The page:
SECTION REDIRECT: news

Ads for anti-Clinton film must follow the law, court says

ElectionsJustice SystemCrime, Law and JusticeEntertainmentMoviesAdvertisingPolitics

A conservative group must abide by campaign finance laws if it wants to run ads promoting its anti-Hillary Rodham Clinton movie, a federal court ruled Tuesday.

Citizens United had hoped to run the television advertisements in key election states during peak primary season. The court ruling means the group must either keep its ads off TV or attach a disclaimer and disclose its donors.

Lawyers for the group had argued that its 90-minute "Hillary: The Movie" was no different from documentaries seen on news shows "60 Minutes" and "Nova." That prompted skepticism and, at one point, laughter from the judges during a hearing last week.

Campaign regulations prohibit corporations and unions from paying for ads that run close to elections and identify candidates. Citizens United argued that the advertisements promoted the movie and should be treated as commercial speech as opposed to advocacy against the Democratic New York senator.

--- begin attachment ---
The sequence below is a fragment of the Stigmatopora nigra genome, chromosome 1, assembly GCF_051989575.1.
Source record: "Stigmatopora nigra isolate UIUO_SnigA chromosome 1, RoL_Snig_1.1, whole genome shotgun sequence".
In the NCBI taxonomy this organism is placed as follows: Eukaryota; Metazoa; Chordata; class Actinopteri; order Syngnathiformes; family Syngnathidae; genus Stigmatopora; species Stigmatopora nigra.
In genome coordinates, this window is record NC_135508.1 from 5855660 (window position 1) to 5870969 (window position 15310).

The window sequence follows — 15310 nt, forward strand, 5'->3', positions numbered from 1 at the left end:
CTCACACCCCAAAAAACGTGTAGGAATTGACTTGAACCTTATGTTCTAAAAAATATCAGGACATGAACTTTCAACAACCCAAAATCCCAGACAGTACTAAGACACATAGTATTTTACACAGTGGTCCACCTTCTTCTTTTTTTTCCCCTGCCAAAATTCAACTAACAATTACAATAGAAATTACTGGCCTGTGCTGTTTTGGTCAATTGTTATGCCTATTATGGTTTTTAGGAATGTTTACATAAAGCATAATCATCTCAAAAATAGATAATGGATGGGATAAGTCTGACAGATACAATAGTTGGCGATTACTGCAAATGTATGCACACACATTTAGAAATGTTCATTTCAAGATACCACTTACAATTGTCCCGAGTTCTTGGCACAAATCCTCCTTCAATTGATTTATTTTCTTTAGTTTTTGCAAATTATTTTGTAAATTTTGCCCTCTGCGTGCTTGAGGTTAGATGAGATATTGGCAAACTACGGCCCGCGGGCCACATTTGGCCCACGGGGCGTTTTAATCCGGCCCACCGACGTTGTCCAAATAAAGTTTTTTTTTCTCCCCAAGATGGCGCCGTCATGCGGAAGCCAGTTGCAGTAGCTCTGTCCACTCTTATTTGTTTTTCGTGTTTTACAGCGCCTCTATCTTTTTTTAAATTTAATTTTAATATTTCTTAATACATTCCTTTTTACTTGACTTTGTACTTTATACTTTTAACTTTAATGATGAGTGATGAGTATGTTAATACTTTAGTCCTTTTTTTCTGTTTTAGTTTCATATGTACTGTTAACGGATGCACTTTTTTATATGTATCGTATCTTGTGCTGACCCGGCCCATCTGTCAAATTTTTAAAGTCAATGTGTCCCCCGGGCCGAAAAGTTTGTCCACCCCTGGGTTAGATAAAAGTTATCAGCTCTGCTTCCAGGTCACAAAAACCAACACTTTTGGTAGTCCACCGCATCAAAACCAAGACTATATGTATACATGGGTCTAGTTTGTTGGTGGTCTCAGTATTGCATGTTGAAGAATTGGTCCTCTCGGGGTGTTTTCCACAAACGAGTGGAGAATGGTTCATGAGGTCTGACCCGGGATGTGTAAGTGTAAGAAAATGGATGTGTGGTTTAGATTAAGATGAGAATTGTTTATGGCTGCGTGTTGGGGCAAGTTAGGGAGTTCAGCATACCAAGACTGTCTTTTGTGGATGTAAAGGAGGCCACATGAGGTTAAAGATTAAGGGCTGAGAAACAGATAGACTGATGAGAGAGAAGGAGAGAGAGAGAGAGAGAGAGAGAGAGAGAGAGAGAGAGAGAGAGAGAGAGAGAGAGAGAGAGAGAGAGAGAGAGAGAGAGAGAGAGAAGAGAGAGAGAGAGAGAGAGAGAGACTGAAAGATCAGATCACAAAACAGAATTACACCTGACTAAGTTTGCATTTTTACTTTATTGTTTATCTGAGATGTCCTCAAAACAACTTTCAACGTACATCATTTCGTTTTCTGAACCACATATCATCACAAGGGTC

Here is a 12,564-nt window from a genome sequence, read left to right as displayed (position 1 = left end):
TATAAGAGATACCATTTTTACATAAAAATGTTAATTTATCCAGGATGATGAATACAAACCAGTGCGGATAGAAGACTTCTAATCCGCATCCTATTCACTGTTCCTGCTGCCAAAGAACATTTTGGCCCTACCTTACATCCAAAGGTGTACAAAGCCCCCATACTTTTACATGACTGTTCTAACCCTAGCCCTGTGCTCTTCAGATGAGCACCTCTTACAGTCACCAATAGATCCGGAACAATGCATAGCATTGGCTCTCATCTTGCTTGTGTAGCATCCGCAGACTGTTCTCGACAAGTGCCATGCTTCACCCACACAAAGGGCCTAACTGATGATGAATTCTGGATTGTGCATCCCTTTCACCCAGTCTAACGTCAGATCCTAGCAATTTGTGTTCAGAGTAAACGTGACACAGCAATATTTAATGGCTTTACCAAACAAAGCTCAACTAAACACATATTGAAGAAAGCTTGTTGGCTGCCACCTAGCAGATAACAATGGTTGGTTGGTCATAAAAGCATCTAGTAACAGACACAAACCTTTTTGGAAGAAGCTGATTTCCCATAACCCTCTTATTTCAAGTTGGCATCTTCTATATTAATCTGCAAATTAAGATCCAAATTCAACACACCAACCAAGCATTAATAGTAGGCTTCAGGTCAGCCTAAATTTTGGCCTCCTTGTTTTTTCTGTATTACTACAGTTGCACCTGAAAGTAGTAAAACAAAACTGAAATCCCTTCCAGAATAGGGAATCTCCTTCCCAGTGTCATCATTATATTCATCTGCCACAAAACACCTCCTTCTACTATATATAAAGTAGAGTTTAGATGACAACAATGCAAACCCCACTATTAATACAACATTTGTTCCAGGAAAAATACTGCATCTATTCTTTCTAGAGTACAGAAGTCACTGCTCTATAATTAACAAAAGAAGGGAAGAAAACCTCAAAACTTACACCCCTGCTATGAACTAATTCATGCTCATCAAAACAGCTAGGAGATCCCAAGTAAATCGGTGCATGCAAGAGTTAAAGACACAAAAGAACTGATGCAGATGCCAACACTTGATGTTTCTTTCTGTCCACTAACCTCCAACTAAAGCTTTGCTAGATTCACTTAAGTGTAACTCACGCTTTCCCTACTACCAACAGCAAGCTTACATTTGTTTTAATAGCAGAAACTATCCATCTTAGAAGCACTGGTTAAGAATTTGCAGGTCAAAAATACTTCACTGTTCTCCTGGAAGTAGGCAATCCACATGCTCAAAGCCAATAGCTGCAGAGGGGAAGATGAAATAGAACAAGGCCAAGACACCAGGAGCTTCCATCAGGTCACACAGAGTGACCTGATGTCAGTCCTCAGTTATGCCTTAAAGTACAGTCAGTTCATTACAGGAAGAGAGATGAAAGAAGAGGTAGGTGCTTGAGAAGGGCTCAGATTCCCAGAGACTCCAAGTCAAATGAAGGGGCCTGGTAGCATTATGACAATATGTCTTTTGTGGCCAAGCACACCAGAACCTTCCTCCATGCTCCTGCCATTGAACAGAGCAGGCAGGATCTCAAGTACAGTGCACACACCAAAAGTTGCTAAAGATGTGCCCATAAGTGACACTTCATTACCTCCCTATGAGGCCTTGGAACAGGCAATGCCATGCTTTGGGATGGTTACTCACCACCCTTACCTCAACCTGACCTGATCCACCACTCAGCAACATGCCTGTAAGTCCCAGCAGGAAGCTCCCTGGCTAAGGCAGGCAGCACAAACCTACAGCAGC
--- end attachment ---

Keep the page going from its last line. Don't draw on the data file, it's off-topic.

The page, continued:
A three-judge panel disagreed.

The film does not address legislative issues and was produced solely "to inform the electorate that Sen. Clinton is unfit for office, that the United States would be a dangerous place in a President Hillary Clinton world, and that viewers should vote against her," the court wrote in its unanimous ruling.

A similar issue surfaced in 2004, when Citizens United sought to keep filmmaker Michael Moore from advertising "Fahrenheit 9/11" in the run-up to the presidential election. The Federal Election Commission dismissed the complaint after Moore said he had no plans to run the ads during election season.

The ads include clips from the movie, including one in which Dick Morris -- a former advisor to President Clinton who is now a critic of the Clintons -- says the senator is "the closest thing we have in America to a European socialist."

Challenges to campaign finance regulations are considered by a three-judge panel of district and appellate judges in Washington. During last week's hearing, Citizens United drew the most criticism from the panel's two Republican nominees -- U.S. District Judge Royce C. Lamberth and Judge A. Raymond Randolph, an appellate judge. U.S. District Judge Richard W. Roberts was a nominee of President Clinton.

Copyright © 2014, Los Angeles Times
Comments
Loading